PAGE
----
There are dozens of decisions to make when you start a business, but one of the most important ones is your business name. Some might even say that it’s harder than naming a baby. After all, the government doesn’t give “rules” about what you can name your children. They do give rules for business names.
Thanks to those legal regulations, assumed names are one type of business name that can get a bit confusing. So if you’re wondering what an assumed name is, if you need one, or how you can get one, you’re in the right place. In this guide, we’ll cover all the essentials to Texas assumed names so you don’t have to sort through the legal jargon and focus on what really counts: your business.
Keep in mind that filing a trade name will not give your business protection through the corporate veil like an LLC will. If this is something you want or need, don't fret, there are many good LLC services in TX that can help you take care of the paperwork.
What is a Texas Assumed Name?
An assumed name—often called a trade name or DBA or fictitious name—is a type of business name. More specifically, it’s a fake name used by a business, much like you might use a nickname around family and friends.
A bit more technically, an assumed name differs from the business’s legal name. Here’s where it becomes important to note what kind of entity you’re running.
For example, let’s say Lauren Smith operates as a sole proprietorship. From a legal standpoint, her business is indistinct from her own person. So her business’s legal name is, well…Lauren Smith. Not many people want to call their business by their own name.
Lauren sells handmade baby clothes, so she decides to name her shop “Sew Sweet Creations.” Unless she incorporates as an LLC or corporation, she’d be using an assumed name. Because of this scenario, assured names are most commonly used by unincorporated entities.
That said, many corporations and LLCs also choose to use assumed names. For example, a local restaurant, “Becky’s Bistro,” might want to expand across their county, with a slightly different name for each location. Instead of creating a new LLC for the new locations, Becky might get an assumed name for it. Corporations might do something similar for new product lines, too.
But that’s assumed names in a nutshell!
Is assumed name registration required in Texas?
Texas requires you to register an assumed name if you intend to use one. But how you register it will vary based on your entity type. If you’re an incorporated entity like an LLC or corporation, you can complete the filing with the Secretary of State. But unincorporated entities like sole proprietorships will file their assumed name with the local county clerk.
Unfortunately, registering an assumed name (regardless of where you do it) doesn’t give you exclusive rights to that name. Technically, Texas allows multiple businesses to operate under the same assumed name (only legal names of incorporated entities are protected). That’s a bummer, but since registration is required, you’ll still need to do it—name protection or not.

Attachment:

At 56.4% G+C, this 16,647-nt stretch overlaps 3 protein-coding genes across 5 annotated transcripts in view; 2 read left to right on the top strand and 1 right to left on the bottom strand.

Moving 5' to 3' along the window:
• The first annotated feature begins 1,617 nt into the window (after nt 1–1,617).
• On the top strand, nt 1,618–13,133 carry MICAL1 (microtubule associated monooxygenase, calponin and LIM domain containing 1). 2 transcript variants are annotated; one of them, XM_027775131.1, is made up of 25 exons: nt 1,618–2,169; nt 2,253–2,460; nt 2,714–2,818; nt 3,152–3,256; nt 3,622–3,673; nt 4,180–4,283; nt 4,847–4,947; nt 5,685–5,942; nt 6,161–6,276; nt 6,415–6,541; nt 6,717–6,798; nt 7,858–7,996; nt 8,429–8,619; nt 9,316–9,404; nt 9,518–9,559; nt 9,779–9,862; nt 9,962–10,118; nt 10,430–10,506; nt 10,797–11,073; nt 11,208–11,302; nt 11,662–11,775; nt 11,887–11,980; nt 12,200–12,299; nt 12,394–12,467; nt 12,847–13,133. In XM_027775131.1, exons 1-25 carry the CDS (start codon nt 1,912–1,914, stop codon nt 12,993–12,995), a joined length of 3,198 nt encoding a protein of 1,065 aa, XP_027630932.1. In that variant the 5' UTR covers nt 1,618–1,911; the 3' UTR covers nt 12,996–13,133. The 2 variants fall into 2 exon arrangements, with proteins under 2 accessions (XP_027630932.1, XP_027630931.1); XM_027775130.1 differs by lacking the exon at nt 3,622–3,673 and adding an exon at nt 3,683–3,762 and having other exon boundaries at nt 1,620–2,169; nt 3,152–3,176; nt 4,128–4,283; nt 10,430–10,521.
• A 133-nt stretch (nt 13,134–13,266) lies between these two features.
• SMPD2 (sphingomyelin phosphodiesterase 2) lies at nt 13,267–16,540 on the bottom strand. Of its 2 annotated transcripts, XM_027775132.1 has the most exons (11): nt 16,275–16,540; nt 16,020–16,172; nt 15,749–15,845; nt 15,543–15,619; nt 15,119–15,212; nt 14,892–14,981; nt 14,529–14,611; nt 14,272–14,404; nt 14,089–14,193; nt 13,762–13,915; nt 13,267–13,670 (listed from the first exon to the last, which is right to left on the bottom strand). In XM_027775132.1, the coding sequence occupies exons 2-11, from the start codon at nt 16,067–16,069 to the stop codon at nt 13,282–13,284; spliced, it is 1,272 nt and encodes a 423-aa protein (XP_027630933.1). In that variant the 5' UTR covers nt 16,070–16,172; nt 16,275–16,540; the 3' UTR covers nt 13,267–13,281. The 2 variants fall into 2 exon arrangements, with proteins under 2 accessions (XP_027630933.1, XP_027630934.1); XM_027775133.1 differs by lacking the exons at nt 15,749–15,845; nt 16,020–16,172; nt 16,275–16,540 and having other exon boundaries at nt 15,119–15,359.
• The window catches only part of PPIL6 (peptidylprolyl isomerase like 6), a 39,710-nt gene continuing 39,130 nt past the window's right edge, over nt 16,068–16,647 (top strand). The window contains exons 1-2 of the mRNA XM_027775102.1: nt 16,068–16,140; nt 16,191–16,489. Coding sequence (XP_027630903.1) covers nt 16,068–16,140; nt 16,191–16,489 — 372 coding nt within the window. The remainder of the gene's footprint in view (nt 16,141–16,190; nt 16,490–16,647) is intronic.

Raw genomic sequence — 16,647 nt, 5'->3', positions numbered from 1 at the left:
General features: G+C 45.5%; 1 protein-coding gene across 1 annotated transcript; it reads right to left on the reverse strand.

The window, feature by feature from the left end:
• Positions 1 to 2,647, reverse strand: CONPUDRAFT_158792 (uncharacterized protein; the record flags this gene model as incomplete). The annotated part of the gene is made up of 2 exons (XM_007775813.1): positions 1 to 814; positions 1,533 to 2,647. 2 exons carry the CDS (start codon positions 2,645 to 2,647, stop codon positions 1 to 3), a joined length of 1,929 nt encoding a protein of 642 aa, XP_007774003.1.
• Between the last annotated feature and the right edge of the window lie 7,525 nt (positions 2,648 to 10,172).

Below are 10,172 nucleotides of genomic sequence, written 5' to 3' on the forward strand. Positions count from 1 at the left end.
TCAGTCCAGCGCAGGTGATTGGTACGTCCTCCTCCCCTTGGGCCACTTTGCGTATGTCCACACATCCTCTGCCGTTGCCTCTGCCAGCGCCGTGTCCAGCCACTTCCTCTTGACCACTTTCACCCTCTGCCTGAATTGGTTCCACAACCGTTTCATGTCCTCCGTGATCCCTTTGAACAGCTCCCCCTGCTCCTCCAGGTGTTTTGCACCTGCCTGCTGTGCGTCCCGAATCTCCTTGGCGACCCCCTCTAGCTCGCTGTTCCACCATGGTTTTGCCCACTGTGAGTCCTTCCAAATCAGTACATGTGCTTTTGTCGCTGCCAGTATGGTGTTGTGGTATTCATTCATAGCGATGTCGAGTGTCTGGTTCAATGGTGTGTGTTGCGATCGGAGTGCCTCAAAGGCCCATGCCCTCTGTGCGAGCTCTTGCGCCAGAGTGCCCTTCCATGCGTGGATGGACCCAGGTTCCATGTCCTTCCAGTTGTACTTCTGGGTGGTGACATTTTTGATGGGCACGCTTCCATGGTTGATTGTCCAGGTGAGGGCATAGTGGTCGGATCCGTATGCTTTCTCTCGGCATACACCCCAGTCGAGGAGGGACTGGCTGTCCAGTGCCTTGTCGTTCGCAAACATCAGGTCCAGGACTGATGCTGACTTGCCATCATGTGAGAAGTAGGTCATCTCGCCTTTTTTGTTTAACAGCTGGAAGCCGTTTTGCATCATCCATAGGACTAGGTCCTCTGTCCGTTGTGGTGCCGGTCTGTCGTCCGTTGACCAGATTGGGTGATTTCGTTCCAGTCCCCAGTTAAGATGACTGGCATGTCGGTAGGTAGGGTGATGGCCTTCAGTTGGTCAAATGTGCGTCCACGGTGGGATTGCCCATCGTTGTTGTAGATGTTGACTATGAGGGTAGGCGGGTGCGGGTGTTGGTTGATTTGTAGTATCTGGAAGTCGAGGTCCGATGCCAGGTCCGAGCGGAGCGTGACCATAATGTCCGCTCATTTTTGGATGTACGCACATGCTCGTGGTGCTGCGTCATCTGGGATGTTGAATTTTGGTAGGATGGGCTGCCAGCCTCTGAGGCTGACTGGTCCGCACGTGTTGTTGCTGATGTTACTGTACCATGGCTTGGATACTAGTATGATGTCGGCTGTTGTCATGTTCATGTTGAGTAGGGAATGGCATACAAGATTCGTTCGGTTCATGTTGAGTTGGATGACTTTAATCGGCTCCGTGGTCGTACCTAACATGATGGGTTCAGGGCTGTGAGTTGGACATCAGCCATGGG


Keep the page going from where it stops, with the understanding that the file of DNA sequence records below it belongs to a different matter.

Benefits to Registering a Texas Assumed Name
There are several benefits to registering an assumed name. Granted, you won’t get exclusive rights to your assumed name. But registering does add your name to the public record. That might not seem like much, but the public record helps everyone in the area to know who’s doing business under a given name. That kind of transparency is a good thing.
One benefit you might not think of right away is that an assumed name allows you to get a business bank account in that name. This isn’t a necessity for many entrepreneurs, but from an accounting standpoint, it’s really helpful. You can keep all your “business funds” in one place, separate from your personal funds. That’s a good habit to start from the get-go (especially if you ever intend to become an incorporated entity later).
On a similar note, an assumed name gives your customers peace of mind. It’s not uncommon for customers to write checks, right? Without an assumed name, they’d write the check to you personally. Some people are leery about that. But thanks to a business bank account, Lauren can tell her customers to make their checks out to “Sew Sweet Creations.” It’s just a psychological thing, but an assumed name gives your business an extra layer of legitimacy.
Register your Texas Assumed Name in 3 Steps
1. Check that your assumed name doesn’t infringe on any legally protected names.
Before you register an assumed name, you have to do your homework to ensure that you actually have clearance to use that name. Here are a few of the names you cannot use:
- Names that are already in use as the legal names of any corporations, LLCs, and other protected entities in Texas
- Names that have been reserved for future use as the legal names of incorporated entities
- Names that are protected by U.S. trademark law
The Texas Secretary of State will automatically reject your assumed name if it infringes on other names registered in the state. They won’t check the U.S. Patent and Trademark Office’s database for you. That’s why it’s important to complete a few different searches.
First, you’ll need to run a Taxable Entity Search. This is your way to check the state database for any exact matches to your assumed name. As a general rule, if you search your desired assumed name and the tool pulls up any matches, you’ll need to change your name since names in that database are protected.